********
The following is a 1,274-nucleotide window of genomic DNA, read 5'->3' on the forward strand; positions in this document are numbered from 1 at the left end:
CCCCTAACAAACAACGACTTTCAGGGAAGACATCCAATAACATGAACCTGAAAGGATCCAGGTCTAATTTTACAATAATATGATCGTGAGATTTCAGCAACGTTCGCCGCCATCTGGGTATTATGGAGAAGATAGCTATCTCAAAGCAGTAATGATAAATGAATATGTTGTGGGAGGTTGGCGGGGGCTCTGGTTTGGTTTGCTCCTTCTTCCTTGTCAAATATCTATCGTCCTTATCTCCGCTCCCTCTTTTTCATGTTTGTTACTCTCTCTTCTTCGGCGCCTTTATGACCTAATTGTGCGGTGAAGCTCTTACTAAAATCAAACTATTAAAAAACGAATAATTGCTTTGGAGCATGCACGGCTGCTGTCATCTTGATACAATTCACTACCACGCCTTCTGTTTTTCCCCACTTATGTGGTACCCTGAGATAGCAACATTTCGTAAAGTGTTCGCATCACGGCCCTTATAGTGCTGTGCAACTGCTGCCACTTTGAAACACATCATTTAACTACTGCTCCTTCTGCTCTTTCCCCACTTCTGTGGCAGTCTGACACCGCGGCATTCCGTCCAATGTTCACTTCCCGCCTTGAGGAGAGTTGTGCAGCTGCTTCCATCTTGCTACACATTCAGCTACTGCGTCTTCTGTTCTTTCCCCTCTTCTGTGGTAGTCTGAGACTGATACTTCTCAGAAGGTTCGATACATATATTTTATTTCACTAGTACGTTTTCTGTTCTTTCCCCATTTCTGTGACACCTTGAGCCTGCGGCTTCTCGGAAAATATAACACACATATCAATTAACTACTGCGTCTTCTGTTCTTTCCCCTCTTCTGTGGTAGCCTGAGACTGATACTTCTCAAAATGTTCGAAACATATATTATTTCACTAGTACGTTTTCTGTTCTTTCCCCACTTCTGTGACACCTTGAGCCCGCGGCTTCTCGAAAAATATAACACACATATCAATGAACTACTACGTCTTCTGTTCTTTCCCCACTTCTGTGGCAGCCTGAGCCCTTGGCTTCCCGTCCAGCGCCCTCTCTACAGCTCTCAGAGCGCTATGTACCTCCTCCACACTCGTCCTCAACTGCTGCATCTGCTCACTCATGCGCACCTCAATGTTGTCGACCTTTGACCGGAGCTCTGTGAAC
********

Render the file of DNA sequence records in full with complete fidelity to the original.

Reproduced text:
The following is a 1,274-nucleotide window of genomic DNA, read 5'->3' on the forward strand; positions in this document are numbered from 1 at the left end:
CCCCTAACAAACAACGACTTTCAGGGAAGACATCCAATAACATGAACCTGAAAGGATCCAGGTCTAATTTTACAATAATATGATCGTGAGATTTCAGCAACGTTCGCCGCCATCTGGGTATTATGGAGAAGATAGCTATCTCAAAGCAGTAATGATAAATGAATATGTTGTGGGAGGTTGGCGGGGGCTCTGGTTTGGTTTGCTCCTTCTTCCTTGTCAAATATCTATCGTCCTTATCTCCGCTCCCTCTTTTTCATGTTTGTTACTCTCTCTTCTTCGGCGCCTTTATGACCTAATTGTGCGGTGAAGCTCTTACTAAAATCAAACTATTAAAAAACGAATAATTGCTTTGGAGCATGCACGGCTGCTGTCATCTTGATACAATTCACTACCACGCCTTCTGTTTTTCCCCACTTATGTGGTACCCTGAGATAGCAACATTTCGTAAAGTGTTCGCATCACGGCCCTTATAGTGCTGTGCAACTGCTGCCACTTTGAAACACATCATTTAACTACTGCTCCTTCTGCTCTTTCCCCACTTCTGTGGCAGTCTGACACCGCGGCATTCCGTCCAATGTTCACTTCCCGCCTTGAGGAGAGTTGTGCAGCTGCTTCCATCTTGCTACACATTCAGCTACTGCGTCTTCTGTTCTTTCCCCTCTTCTGTGGTAGTCTGAGACTGATACTTCTCAGAAGGTTCGATACATATATTTTATTTCACTAGTACGTTTTCTGTTCTTTCCCCATTTCTGTGACACCTTGAGCCTGCGGCTTCTCGGAAAATATAACACACATATCAATTAACTACTGCGTCTTCTGTTCTTTCCCCTCTTCTGTGGTAGCCTGAGACTGATACTTCTCAAAATGTTCGAAACATATATTATTTCACTAGTACGTTTTCTGTTCTTTCCCCACTTCTGTGACACCTTGAGCCCGCGGCTTCTCGAAAAATATAACACACATATCAATGAACTACTACGTCTTCTGTTCTTTCCCCACTTCTGTGGCAGCCTGAGCCCTTGGCTTCCCGTCCAGCGCCCTCTCTACAGCTCTCAGAGCGCTATGTACCTCCTCCACACTCGTCCTCAACTGCTGCATCTGCTCACTCATGCGCACCTCAATGTTGTCGACCTTTGACCGGAGCTCTGTGAAC